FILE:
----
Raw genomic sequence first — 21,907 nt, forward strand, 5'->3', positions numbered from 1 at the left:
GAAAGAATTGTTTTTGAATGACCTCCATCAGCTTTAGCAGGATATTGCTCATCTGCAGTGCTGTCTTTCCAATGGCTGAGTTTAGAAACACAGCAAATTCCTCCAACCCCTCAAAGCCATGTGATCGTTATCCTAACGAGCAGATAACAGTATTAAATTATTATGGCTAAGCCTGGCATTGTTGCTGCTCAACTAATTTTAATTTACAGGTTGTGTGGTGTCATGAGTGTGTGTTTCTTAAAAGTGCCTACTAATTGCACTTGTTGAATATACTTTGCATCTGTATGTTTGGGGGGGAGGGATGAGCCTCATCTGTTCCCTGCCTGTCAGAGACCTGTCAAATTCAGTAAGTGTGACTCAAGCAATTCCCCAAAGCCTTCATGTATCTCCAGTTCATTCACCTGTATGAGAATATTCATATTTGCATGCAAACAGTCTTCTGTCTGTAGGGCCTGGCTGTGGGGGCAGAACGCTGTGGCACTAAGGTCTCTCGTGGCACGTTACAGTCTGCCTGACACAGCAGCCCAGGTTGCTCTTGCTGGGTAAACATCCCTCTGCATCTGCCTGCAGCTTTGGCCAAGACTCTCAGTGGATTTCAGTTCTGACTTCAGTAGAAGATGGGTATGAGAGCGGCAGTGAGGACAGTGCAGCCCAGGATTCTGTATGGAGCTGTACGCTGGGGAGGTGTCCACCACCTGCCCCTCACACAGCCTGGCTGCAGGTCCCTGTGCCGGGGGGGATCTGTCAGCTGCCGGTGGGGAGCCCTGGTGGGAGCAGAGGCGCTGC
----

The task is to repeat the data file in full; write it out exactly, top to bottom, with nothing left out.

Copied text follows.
Raw genomic sequence first — 21,907 nt, forward strand, 5'->3', positions numbered from 1 at the left:
GAAAGAATTGTTTTTGAATGACCTCCATCAGCTTTAGCAGGATATTGCTCATCTGCAGTGCTGTCTTTCCAATGGCTGAGTTTAGAAACACAGCAAATTCCTCCAACCCCTCAAAGCCATGTGATCGTTATCCTAACGAGCAGATAACAGTATTAAATTATTATGGCTAAGCCTGGCATTGTTGCTGCTCAACTAATTTTAATTTACAGGTTGTGTGGTGTCATGAGTGTGTGTTTCTTAAAAGTGCCTACTAATTGCACTTGTTGAATATACTTTGCATCTGTATGTTTGGGGGGGAGGGATGAGCCTCATCTGTTCCCTGCCTGTCAGAGACCTGTCAAATTCAGTAAGTGTGACTCAAGCAATTCCCCAAAGCCTTCATGTATCTCCAGTTCATTCACCTGTATGAGAATATTCATATTTGCATGCAAACAGTCTTCTGTCTGTAGGGCCTGGCTGTGGGGGCAGAACGCTGTGGCACTAAGGTCTCTCGTGGCACGTTACAGTCTGCCTGACACAGCAGCCCAGGTTGCTCTTGCTGGGTAAACATCCCTCTGCATCTGCCTGCAGCTTTGGCCAAGACTCTCAGTGGATTTCAGTTCTGACTTCAGTAGAAGATGGGTATGAGAGCGGCAGTGAGGACAGTGCAGCCCAGGATTCTGTATGGAGCTGTACGCTGGGGAGGTGTCCACCACCTGCCCCTCACACAGCCTGGCTGCAGGTCCCTGTGCCGGGGGGGATCTGTCAGCTGCCGGTGGGGAGCCCTGGTGGGAGCAGAGGCGCTGC